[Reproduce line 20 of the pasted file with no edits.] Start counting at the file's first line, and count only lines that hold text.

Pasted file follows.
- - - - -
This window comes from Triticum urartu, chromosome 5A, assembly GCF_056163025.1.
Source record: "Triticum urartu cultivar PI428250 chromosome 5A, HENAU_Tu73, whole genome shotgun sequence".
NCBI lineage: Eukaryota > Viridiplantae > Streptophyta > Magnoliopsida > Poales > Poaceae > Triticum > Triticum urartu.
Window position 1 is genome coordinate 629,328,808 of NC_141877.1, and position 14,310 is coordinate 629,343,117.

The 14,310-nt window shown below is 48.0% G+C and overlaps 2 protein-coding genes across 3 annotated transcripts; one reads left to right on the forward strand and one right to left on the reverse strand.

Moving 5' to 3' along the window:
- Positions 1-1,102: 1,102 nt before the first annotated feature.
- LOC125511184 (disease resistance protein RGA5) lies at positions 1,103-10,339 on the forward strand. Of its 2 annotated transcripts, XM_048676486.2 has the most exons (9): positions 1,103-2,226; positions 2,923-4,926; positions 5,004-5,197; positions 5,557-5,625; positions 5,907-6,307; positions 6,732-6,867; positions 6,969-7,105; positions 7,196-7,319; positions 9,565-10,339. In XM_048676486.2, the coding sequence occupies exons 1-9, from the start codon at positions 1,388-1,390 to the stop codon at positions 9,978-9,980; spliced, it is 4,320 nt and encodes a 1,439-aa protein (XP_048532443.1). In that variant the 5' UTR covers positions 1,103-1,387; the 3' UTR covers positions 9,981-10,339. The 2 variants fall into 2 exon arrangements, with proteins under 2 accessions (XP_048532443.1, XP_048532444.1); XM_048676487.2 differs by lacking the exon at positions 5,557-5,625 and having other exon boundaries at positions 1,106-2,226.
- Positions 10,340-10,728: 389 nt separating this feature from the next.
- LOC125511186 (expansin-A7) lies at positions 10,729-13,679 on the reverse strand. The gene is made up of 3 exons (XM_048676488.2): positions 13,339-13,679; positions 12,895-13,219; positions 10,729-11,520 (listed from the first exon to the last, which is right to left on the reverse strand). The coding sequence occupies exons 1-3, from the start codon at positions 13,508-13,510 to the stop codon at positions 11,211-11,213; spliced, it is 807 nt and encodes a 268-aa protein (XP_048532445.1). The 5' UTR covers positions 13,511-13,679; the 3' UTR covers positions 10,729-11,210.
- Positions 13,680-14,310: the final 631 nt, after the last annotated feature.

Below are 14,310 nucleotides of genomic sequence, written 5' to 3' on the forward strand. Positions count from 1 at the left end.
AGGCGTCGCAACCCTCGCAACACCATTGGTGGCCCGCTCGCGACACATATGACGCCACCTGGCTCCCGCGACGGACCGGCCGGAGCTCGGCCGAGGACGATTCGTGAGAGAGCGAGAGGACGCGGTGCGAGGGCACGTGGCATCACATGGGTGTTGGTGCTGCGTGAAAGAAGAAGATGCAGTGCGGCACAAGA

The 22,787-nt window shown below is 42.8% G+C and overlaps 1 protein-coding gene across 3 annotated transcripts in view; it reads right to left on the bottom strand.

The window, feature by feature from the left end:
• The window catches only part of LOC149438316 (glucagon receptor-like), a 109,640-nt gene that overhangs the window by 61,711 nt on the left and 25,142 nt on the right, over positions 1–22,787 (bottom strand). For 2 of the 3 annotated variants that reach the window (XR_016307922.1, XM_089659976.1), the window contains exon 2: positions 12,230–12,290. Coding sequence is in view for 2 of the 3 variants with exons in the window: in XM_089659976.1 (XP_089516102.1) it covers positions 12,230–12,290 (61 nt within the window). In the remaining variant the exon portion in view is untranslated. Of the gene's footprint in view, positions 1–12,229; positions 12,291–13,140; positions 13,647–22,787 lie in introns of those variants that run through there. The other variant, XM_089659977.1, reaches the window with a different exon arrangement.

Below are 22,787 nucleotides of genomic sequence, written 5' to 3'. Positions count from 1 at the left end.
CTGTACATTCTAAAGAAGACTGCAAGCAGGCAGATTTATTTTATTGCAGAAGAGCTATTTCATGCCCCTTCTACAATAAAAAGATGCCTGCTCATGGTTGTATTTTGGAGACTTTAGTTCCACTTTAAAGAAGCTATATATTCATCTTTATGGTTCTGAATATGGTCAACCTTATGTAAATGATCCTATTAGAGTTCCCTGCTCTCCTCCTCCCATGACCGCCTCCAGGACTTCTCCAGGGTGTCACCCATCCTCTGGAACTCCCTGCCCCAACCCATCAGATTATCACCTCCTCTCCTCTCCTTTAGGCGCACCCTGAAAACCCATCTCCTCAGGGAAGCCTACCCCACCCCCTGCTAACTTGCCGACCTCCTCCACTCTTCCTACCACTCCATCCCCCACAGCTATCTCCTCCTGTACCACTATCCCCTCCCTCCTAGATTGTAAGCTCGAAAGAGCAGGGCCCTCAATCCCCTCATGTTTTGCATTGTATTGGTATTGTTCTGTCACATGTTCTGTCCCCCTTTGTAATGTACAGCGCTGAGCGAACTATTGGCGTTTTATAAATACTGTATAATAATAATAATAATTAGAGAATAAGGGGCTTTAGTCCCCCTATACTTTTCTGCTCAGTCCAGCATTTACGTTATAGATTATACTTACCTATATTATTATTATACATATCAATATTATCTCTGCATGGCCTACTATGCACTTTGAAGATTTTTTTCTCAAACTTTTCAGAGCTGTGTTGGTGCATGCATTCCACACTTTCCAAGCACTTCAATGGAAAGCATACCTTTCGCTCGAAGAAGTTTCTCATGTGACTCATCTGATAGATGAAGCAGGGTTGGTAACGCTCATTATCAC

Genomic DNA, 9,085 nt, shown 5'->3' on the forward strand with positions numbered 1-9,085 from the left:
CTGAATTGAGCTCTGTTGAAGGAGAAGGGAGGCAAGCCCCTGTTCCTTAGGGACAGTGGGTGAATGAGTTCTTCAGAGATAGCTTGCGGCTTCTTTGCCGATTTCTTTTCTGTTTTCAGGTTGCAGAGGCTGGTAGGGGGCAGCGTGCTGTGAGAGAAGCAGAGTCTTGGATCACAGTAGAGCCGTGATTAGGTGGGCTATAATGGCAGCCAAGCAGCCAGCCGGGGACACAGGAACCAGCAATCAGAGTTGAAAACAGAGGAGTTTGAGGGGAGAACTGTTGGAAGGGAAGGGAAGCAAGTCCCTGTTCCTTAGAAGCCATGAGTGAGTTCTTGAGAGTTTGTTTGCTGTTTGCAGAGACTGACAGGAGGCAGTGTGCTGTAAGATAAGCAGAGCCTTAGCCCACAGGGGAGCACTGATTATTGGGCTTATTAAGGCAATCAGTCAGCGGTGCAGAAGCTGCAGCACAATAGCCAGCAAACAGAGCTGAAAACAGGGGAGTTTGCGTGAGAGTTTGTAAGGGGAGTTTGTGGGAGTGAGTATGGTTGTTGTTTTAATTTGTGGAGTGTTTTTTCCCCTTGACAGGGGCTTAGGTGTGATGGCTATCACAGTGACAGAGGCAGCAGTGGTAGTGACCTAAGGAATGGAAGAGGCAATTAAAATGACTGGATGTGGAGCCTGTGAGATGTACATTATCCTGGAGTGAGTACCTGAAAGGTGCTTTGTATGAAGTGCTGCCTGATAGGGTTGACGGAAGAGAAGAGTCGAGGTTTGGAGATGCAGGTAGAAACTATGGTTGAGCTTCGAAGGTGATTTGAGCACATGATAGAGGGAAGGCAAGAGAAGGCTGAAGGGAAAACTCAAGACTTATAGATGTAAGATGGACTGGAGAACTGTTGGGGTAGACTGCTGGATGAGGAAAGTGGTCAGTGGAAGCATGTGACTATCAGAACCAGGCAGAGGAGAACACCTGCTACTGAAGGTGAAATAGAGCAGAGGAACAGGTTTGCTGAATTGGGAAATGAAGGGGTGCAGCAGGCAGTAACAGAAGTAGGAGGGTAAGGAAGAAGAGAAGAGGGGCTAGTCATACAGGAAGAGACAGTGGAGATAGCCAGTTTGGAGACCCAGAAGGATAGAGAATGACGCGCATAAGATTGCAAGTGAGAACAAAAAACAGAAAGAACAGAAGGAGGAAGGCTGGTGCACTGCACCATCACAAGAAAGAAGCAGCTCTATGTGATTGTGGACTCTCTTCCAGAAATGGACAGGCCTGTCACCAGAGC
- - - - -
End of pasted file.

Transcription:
CTGAATTGAGCTCTGTTGAAGGAGAAGGGAGGCAAGCCCCTGTTCCTTAGGGACAGTGGGTGAATGAGTTCTTCAGAGATAGCTTGCGGCTTCTTTGCCGATTTCTTTTCTGTTTTCAGGTTGCAGAGGCTGGTAGGGGGCAGCGTGCTGTGAGAGAAGCAGAGTCTTGGATCACAGTAGAGCCGTGATTAGGTGGGCTATAATGGCAGCCAAGCAGCCAGCCGGGGACACAGGAACCAGCAATCAGAGTTGAAAACAGAGGAGTTTGAGGGGAGAACTGTTGGAAGGGAAGGGAAGCAAGTCCCTGTTCCTTAGAAGCCATGAGTGAGTTCTTGAGAGTTTGTTTGCTGTTTGCAGAGACTGACAGGAGGCAGTGTGCTGTAAGATAAGCAGAGCCTTAGCCCACAGGGGAGCACTGATTATTGGGCTTATTAAGGCAATCAGTCAGCGGTGCAGAAGCTGCAGCACAATAGCCAGCAAACAGAGCTGAAAACAGGGGAGTTTGCGTGAGAGTTTGTAAGGGGAGTTTGTGGGAGTGAGTATGGTTGTTGTTTTAATTTGTGGAGTGTTTTTTCCCCTTGACAGGGGCTTAGGTGTGATGGCTATCACAGTGACAGAGGCAGCAGTGGTAGTGACCTAAGGAATGGAAGAGGCAATTAAAATGACTGGATGTGGAGCCTGTGAGATGTACATTATCCTGGAGTGAGTACCTGAAAGGTGCTTTGTATGAAGTGCTGCCTGATAGGGTTGACGGAAGAGAAGAGTCGAGGTTTGGAGATGCAGGTAGAAACTATGGTTGAGCTTCGAAGGTGATTTGAGCACATGATAGAGGGAAGGCAAGAGAAGGCTGAAGGGAAAACTCAAGACTTATAGATGTAAGATGGACTGGAGAACTGTTGGGGTAGACTGCTGGATGAGGAAAGTGGTCAGTGGAAGCATGTGACTATCAGAACCAGGCAGAGGAGAACACCTGCTACTGAAGGTGAAATAGAGCAGAGGAACAGGTTTGCTGAATTGGGAAATGAAGGGGTGCAGCAGGCAGTAACAGAAGTAGGAGGGTAAGGAAGAAGAGAAGAGGGGCTAGTCATACAGGAAGAGACAGTGGAGATAGCCAGTTTGGAGACCCAGAAGGATAGAGAATGACGCGCATAAGATTGCAAGTGAGAACAAAAAACAGAAAGAACAGAAGGAGGAAGGCTGGTGCACTGCACCATCACAAGAAAGAAGCAGCTCTATGTGATTGTGGACTCTCTTCCAGAAATGGACAGGCCTGTCACCAGAGC